Social media research of potential and empaneled jurors is an area of the law that is constantly evolving. A succession of ethical opinions and trial court decisions have answered some questions and raised new ones.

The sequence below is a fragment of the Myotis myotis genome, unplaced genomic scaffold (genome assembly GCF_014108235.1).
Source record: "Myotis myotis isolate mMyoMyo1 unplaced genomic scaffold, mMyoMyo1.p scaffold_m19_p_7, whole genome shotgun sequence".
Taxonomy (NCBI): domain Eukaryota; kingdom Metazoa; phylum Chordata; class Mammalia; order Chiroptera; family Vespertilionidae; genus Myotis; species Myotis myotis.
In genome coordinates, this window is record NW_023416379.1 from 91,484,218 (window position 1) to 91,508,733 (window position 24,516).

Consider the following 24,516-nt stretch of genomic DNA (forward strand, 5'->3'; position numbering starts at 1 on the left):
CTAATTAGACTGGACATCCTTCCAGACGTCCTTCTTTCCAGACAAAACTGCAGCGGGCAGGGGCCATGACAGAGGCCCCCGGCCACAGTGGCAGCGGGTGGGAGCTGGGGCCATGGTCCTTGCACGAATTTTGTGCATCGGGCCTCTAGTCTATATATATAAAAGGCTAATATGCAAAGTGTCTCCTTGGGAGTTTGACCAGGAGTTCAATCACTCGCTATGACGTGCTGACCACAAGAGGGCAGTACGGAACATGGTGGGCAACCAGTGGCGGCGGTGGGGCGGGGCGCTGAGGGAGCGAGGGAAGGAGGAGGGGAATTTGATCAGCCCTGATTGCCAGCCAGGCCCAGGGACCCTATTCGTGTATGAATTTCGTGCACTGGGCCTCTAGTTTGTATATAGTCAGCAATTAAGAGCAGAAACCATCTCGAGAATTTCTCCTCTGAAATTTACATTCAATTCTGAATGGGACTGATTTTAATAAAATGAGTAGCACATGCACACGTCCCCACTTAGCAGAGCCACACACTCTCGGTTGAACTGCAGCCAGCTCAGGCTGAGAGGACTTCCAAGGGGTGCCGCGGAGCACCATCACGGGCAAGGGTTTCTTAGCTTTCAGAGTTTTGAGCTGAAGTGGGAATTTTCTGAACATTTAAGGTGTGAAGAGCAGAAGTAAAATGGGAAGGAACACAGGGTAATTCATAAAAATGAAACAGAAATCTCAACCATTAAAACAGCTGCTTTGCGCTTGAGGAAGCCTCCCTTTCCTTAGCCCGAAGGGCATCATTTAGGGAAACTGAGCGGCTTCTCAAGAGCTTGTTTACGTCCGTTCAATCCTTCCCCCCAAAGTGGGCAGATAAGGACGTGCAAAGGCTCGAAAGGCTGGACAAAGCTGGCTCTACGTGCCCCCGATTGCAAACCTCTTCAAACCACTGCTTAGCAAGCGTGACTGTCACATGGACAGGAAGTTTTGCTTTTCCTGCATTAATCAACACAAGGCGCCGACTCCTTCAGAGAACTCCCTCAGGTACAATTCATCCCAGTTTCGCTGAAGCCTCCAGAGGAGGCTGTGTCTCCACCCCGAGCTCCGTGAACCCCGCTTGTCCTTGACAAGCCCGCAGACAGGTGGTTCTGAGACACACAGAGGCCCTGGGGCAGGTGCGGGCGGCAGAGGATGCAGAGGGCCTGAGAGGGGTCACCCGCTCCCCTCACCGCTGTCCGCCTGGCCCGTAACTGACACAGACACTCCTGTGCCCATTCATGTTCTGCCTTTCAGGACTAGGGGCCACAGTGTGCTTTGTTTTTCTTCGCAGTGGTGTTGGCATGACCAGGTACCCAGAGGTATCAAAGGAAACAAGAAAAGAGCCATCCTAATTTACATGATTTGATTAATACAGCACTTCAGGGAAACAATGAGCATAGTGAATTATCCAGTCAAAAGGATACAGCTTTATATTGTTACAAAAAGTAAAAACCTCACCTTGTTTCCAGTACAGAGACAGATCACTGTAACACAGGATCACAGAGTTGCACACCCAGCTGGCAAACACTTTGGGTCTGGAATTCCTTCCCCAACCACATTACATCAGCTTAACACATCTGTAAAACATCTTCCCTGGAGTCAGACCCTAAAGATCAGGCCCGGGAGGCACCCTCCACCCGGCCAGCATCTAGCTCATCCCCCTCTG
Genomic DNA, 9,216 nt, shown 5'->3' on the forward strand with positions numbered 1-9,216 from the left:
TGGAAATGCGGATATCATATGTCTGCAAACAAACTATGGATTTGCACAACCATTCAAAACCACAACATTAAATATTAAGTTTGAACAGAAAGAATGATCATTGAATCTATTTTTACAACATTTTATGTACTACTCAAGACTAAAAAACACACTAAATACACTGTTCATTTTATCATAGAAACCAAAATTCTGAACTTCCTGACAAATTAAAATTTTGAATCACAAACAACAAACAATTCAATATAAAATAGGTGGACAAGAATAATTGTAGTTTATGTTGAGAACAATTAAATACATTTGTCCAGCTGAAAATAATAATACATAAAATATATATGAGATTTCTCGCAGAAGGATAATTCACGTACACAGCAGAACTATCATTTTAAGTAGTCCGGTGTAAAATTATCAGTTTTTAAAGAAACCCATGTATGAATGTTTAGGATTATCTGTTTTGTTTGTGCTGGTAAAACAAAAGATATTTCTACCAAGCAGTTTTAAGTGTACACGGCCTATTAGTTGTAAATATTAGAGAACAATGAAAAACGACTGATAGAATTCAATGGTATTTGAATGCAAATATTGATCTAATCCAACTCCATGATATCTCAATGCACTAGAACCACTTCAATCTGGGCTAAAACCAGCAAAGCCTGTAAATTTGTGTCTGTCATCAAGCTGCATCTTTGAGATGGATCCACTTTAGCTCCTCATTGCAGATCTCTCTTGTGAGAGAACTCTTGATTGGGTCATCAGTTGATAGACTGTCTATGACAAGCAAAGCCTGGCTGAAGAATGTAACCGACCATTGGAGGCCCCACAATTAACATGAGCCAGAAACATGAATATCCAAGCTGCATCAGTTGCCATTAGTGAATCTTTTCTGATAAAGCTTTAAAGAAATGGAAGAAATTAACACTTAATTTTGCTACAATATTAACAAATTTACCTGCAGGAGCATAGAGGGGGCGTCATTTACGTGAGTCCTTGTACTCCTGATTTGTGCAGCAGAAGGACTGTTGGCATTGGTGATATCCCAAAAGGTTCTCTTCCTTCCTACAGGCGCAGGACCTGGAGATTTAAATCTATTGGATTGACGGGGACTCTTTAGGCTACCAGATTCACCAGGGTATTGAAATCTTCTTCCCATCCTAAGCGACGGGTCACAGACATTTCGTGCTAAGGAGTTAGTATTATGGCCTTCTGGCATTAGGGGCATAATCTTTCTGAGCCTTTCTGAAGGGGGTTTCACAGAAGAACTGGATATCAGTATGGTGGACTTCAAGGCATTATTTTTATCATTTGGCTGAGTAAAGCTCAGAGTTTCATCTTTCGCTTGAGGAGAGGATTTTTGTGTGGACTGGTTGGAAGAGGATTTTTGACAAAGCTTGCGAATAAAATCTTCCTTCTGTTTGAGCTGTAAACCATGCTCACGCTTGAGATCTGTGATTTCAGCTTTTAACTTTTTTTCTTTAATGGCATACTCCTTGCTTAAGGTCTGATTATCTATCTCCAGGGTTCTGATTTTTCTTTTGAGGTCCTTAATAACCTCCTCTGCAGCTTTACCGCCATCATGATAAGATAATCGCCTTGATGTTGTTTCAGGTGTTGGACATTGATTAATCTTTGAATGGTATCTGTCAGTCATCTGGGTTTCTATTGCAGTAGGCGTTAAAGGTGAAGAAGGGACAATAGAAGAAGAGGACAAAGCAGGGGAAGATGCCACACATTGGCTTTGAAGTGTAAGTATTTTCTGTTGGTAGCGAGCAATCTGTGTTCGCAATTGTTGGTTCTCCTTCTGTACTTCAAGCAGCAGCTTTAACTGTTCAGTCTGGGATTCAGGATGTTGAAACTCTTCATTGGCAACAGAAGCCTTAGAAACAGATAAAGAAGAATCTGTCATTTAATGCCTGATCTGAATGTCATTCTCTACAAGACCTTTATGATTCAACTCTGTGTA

To be sure, researching the publically available social media profiles of potential jurors during voir dire is now, with certain caveats, no longer controversial. Multiple bar associations have concluded that this conduct is ethically sound, provided that neither lawyers nor agents of lawyers contact or communicate with potential jurors. Many commentators have even suggested that pretrial Internet research is good practice. So now that the debate as to whether lawyers can research the social media profiles of jurors during voir dire has been settled, we address two corollary issues: (1) the extent to which attorneys can research jurors on semi-private social media sites like LinkedIn; and (2) the extent to which lawyers can monitor jurors after a trial begins.
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